# A stopped canonical Markov process is a Markov process

I came across the following question while studying for a Stochastic Processes exam:

Consider the space $(\Omega,\mathcal F)$, where $\Omega$ is the space of real valued continuous functions, and $\mathcal F$ the associated path $\sigma$- algebra. Let $X_t=X_0+W_t$ be the canonical process on this space, where $W$ is a standard BM. For each distribution $\nu$ on $(\mathbb R,\mathcal B(\mathbb R))$ there exists a corresponding measure $\mathbb P_\nu$ on $(\Omega,\mathcal F)$ under which $X$ is a Markov process w.r.t the natural filtration $(\mathcal F_t^X):=(\mathcal F_t)$ with $X_0$ independent of $W$. Define $T=\inf\{t\geq 0: X_t\notin (a,b)\}$.

Show that the stopped process $X^T$ is Markov w.r.t the filtration $(F_{t\land T})$. It is not necessary to compute the transition function.

I think I have the vague outline of a proof, but it is missing some subtleties. First let us remember the shift operator, $\theta_t:\Omega\to \Omega$, defined for every $t\geq 0$ by $(\theta_t\omega)_s=\omega_{t+s}$ for every $s\geq 0$. It is possible to prove that $$\theta_{T\land (t+s)}=\theta_{T\land t}\circ\theta_{T\land s}\label{1}\tag{1}$$. For any $s,t\geq 0$, initial distribution $\nu$ and bounded measurable $f$ we need to prove that \begin{equation}\label{2}\tag{2} E_\nu[f(X_{t+s})|\mathcal F_{T\land s}]=E_{X_s}f(X_t)\quad \mathbb P_\nu ~ \text{a.s}. \end{equation} Intuitively it makes sense to say this is equivalent to proving that for $\mathbb P_\nu$ a.e. $\omega\in \Omega$ \begin{equation}\label{3}\tag{3} E_\nu[f(X_{T(\omega)\land(t+s)})|\mathcal F_{T(\omega)\land s}](\omega)=E_{X_{s\land T(\omega)}}f(X_{t\land T})(\omega). \end{equation} The definition of the canonical process along with the identity \eqref{1} mentioned above gives $$E_\nu[f(X_{T(\omega)\land(t+s)})|\mathcal F_{T(\omega)\land s}](\omega)=E_\nu[(f\circ X_{T\land t})\circ \theta_{T(\omega)\land s}|\mathcal F_{T(\omega)\land s}](\omega).$$ Now $f\circ X_{T\land t}$ is a bounded $(\mathcal F^X_\infty)$ measurable r.v, so by the generalized Markov property for the canonical process (we know $X$ is Markov) we have $$E_\nu[(f\circ X_{T\land t})\circ \theta_{T(\omega)\land s}|\mathcal F_{T(\omega)\land s}](\omega)=E_{X_{T(\omega)\land s}}f(X_{T\land t})(\omega).$$

Now I believe this gives the result if the claimed equivalence between statements \eqref{2} and \eqref{3} is actually correct. I am unable to convince myself that it is, as I do not believe that the relationship between a stopped filtration and conditional expectation is this simplistic. I'd thus appreciate any and all comments on my proof, and indeed any alternative proofs if my "proof" is junk.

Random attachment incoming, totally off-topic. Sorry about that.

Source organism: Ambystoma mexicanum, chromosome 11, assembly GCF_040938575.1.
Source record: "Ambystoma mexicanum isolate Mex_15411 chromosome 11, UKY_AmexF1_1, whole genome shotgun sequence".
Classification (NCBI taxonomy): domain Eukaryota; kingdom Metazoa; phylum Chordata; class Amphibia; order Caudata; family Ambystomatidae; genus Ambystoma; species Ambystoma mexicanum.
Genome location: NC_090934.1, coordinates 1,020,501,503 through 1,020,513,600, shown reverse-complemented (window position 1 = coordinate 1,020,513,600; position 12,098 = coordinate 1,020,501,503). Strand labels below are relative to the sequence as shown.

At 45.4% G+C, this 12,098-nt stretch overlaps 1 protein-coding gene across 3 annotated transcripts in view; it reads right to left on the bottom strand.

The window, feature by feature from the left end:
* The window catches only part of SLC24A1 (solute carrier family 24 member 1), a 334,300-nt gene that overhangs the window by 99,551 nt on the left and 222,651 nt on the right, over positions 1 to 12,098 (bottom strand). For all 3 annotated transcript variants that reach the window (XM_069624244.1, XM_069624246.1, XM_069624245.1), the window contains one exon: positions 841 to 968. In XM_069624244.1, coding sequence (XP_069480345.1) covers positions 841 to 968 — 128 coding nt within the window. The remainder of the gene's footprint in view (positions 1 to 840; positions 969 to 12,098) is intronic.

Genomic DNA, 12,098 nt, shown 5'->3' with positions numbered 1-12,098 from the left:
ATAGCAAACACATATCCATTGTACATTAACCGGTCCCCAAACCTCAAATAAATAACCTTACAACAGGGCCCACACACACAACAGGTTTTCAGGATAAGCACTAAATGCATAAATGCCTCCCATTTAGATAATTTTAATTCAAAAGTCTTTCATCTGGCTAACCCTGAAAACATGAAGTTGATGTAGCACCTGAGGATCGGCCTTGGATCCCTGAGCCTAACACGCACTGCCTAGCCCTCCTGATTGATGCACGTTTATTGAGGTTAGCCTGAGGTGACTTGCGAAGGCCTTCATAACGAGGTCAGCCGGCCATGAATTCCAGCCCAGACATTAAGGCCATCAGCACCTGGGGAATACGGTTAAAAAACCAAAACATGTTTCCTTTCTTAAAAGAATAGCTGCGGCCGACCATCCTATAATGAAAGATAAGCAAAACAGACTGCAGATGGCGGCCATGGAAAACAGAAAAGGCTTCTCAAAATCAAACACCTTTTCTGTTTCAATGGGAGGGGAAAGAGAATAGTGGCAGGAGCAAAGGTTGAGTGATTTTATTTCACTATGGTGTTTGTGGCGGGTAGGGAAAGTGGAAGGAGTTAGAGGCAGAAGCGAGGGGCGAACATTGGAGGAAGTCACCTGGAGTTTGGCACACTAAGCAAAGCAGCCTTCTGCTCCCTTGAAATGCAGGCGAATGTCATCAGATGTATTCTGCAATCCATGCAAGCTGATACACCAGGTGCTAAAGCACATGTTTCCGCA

we need to prove that $$E_\nu[f(X_{t+s})|\mathcal F_{T\land s}]=E_{X_s}f(X_t)\quad \mathbb P_\nu ~ \text{a.s}.$$

That's not correct, but perhaps it's just a typo... you actually need to prove that

\begin{equation} E_\nu[f(X_{\color{red}{T \wedge (t+s)}})|\mathcal F_{T\land s}]=E_{X_\color{red}{T \wedge s}}f(X_{\color{red}{T \wedge t}})\quad \mathbb P_\nu ~ \text{a.s}. \end{equation}

Regarding your proof: No, it doesn't work that way - you cannot simply plug in $\omega$ (... and even if you could, you would ran into trouble because of exceptional null sets which are showing up). However, you can fix the gap in your proof by invoking the strong Markov property of $(X_t)_{t \geq 0}$ which states that

$$\mathbb{E}_{\nu}(f(X_{\sigma}) \circ \theta_{\tau} \mid \mathcal{F}_{\tau}) = \mathbb{E}_{X_{\tau}}f(X_{\sigma}) \quad \text{\mathbb{P}^{\nu}-a.s.}$$

for stopping times $\tau$ and $\sigma$. If you use this identity for $\sigma := T \wedge t$ and $\tau := \sigma \wedge s$, you will obtain the desired Markov property of $(X_{t \wedge T})_{t \geq 0}$.

• Thanks for your answer. I should have trusted my instincts about the junk. And yes that was a typo. I was tentative using the strong Markov property, because as far as I'm aware we can only use it because $X$ is Feller-Dynkin, so $x\mapsto E_{x}f(X_s)$ is continuous. However the very next question in the paper involves proving that $X^T$ is Feller-Dynkin, and the one after that is using the Feller-Dynkin property to show that $X^T$ is strong Markov. Thus I was unsure if the markers would think I was "jumping the gun". – K.Power Jun 23 '18 at 13:11
• However, this subject is known for setting papers where the mark allocation and what you are allowed to use when is not very clear, so I am sure your solution is what they would be looking for. (It definitely is the simplest I believe) – K.Power Jun 23 '18 at 13:13
• @K.Power I doubt that there is a proof which does not involve the strong Markov property of $(X_t)_{t \geq 0}$ (... well, obviously, we can "reprove" the strong Markov property but that's not the point...) – saz Jun 23 '18 at 14:14